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Fish&Fowl

factory full choke

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Both my Browning and Benelli shotguns have factory full chokes that say you cannot shoot steel through them. I have had people give me a couple reasons but they weren't exactly reliable sources. Also had a buddy tell me he did it in his Gold and never had a problem. Anyone know the reasons why it's not recommended?

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Fish&Fowl:

There are a number of reasons why manufacturers don't want you to use steel shot or "harder-than-steel" shot like Hevi shot or certain Tungsten alloys. Some are valid concerns, some aren't. In the end, it's up to you and a number of variables as to whether or not you follow the manufacturers recomendations.

-Certain choke tubes are made of slightly weaker alloys to save on cost, and over time will "score" both barrel and tube. This looks like small striations or lines on the inside of the tube. Worst-case scenario, esp. with full or XX-full turkey tubes, you'll blast the tube out of the end of the barrel and cause a bulge just before the threads. This is usually with extended intensive use.

-To protect themselves from problems with the ever-evolving shotshell industry and it's pellet of choice, many manf. are not going to warranty such damage period

-I shoot a browning Gold Hunter 3.5" with a factory X-full turkey tube, and push various hevi-shot products through it. This is not recommended by Browning, though they couldn't really tell me why. That said, turkey hunting doesn't rack up the shots like duck-hunting can. I inspect the barrel and tube after each use for problems, and try not to cycle alot of shells thru the gun.

Like I said, it's up to you and how much of a risk you want to take. I deem mine very low, as I shoot hevi-shot through the gun a handful of times each year. For a duck-hunter, I personally would buy a choke tube rated for steel and be done with it.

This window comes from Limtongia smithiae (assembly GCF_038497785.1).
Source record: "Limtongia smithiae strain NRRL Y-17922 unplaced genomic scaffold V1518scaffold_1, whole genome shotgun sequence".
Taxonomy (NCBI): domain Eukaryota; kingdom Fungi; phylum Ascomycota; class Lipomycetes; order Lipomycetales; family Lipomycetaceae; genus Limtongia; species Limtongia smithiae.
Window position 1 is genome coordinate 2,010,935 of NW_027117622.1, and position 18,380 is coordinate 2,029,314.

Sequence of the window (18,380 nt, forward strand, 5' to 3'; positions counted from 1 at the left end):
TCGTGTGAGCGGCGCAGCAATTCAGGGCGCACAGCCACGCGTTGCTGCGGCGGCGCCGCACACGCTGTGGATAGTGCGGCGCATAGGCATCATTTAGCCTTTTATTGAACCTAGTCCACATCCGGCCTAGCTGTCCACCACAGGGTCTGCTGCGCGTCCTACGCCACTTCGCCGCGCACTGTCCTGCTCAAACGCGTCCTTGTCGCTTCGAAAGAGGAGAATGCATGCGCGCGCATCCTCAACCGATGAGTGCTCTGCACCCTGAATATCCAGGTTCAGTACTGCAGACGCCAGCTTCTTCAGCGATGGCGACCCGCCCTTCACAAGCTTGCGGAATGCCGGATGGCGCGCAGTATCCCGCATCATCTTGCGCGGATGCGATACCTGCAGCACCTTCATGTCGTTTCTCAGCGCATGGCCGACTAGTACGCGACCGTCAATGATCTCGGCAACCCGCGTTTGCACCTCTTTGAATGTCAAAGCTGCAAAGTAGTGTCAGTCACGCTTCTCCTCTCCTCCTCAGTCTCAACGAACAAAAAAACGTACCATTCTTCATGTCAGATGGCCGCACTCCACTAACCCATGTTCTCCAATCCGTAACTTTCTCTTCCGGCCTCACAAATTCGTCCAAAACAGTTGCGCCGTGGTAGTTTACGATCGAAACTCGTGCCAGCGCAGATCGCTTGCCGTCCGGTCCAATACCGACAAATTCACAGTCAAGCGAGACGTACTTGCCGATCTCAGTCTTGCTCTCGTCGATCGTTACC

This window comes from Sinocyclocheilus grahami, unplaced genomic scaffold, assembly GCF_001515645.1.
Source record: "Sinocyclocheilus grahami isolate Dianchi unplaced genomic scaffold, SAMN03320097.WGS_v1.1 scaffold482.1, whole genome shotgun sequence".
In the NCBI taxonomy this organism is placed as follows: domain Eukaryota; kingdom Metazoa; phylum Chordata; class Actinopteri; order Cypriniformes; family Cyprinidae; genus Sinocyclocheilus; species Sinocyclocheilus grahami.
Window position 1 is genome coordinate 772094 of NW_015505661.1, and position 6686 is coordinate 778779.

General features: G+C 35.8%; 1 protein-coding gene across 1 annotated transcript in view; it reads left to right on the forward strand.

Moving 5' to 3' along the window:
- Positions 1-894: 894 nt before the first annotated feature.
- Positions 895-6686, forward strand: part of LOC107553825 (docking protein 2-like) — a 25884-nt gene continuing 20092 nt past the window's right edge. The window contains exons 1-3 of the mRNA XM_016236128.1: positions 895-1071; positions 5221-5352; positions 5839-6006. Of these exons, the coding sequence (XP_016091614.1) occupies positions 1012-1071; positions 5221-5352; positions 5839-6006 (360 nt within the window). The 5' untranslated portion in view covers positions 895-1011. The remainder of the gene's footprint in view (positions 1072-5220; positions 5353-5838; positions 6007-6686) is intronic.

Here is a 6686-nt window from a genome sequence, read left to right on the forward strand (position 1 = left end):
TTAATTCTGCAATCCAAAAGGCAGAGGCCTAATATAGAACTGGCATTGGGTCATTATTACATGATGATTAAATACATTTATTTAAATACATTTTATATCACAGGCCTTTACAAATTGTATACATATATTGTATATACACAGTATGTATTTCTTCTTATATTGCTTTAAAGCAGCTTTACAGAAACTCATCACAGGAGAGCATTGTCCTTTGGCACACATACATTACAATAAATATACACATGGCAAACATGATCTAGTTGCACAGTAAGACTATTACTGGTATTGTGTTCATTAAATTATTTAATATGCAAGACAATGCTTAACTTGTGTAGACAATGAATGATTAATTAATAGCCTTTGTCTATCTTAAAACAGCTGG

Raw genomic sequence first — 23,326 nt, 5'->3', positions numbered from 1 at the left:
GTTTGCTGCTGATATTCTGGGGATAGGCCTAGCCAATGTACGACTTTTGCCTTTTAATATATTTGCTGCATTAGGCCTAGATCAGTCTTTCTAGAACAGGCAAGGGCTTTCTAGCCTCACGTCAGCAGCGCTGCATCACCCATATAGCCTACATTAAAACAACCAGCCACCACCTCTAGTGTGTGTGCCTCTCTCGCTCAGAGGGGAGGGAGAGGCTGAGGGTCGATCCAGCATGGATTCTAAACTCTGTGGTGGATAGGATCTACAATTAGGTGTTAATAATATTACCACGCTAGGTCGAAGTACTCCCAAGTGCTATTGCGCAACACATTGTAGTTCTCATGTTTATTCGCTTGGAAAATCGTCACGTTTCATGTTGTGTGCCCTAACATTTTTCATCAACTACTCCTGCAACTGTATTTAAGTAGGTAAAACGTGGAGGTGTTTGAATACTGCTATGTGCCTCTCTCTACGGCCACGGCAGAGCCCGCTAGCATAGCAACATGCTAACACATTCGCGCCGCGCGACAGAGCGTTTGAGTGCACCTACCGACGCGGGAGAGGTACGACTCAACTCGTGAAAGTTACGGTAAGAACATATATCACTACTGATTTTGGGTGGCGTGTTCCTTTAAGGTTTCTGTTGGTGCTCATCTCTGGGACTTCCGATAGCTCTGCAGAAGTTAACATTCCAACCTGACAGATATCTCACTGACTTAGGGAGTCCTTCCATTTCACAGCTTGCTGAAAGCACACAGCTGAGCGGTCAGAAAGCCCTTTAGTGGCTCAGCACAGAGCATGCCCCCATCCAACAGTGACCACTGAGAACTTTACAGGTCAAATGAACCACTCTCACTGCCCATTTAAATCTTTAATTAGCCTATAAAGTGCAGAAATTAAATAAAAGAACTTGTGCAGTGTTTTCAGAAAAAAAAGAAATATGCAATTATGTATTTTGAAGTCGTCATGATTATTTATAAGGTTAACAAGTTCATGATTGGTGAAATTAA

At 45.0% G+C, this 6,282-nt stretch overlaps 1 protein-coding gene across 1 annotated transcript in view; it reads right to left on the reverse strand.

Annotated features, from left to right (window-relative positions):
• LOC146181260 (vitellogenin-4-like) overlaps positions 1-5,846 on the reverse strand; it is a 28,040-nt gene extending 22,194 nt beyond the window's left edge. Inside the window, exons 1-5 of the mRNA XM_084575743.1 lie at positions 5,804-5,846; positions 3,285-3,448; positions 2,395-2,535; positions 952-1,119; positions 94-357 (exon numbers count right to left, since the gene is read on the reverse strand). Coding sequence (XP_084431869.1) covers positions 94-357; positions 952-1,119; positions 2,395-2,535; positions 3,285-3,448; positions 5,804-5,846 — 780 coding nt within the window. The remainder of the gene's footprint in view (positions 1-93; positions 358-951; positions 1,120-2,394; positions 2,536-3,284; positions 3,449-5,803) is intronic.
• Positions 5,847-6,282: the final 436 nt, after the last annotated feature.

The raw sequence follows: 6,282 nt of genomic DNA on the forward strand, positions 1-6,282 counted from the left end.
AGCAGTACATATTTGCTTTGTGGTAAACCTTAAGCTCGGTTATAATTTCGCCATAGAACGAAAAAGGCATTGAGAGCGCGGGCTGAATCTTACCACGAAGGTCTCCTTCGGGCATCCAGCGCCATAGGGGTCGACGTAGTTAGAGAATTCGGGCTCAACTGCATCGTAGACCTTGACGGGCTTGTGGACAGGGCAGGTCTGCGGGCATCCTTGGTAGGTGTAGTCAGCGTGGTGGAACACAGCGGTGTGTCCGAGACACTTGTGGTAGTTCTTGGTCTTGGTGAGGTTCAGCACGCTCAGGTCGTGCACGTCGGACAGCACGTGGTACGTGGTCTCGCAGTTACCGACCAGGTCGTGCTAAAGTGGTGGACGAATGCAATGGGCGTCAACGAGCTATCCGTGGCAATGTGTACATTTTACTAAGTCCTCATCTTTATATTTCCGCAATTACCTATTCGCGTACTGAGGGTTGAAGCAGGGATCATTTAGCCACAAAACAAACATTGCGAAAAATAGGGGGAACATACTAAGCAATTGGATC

Joel

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They used to say that steel shot would cut grooves in the full choke guns. I believe they use thicker shot cups now and I don't know if it still happens. I had a gunsmith bore and thread my barrel for screw in chokes to eliminate the problem. It was an inexpensive way to take care of the problem. I don't use steel in anything smaller than a modified choke which is what is recommended.

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Thanks for the replies. I don't plan on doing it, but have always wondered about the reasoning behind it. I bought a duck-commander choke for my BPS which worked great, but I've been looking at Carlson chokes for my Benelli more or less because I can afford one. It's just ridiculous the amount of money they want for some of those chokes, plus I don't want a ported one that's going to blow everyone else out of the blind.

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Carlson's makes good choke tubes without the hype.

I've talked to them on the phone several times, and I'm convinced they do all they say they do. They use a better alloy, and do quite a bit of testing on their tubes. Give them a call and ask their advice, I think it'd be worth your time.

Good luck,

Joel

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Fish&Fowl,

Why are you interested in the full choke? Have you tried different loads with the chokes you are using to get the performance you want? What performance are you trying to obtain? I used to reload my own steel and messed around with a few chokes so I might be able to help.

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Thanks jnelson!

Hookmaster,

I am looking at chokes for waterfowling. I used the IMOD duck commander for longer shots and want to get another long-range choke for my Benelli. For instance I'm heading to ND snow goose hunting this weekend and would like a tight choke, but I don't have time to pattern in anyways so I'm not going to bother now. I have tried a number of brands of shells with my factory mod choke and Kent Fasteel seems to be my best duck load and Federal speed-shok for geese. I just want to have a full choke along to interchange depending on what the birds are doing. I've done this pheasant hunting and have been very glad I had the full along.

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I use a Pattern Master on me SBE. Nice choke and good pattern at 40 yds.

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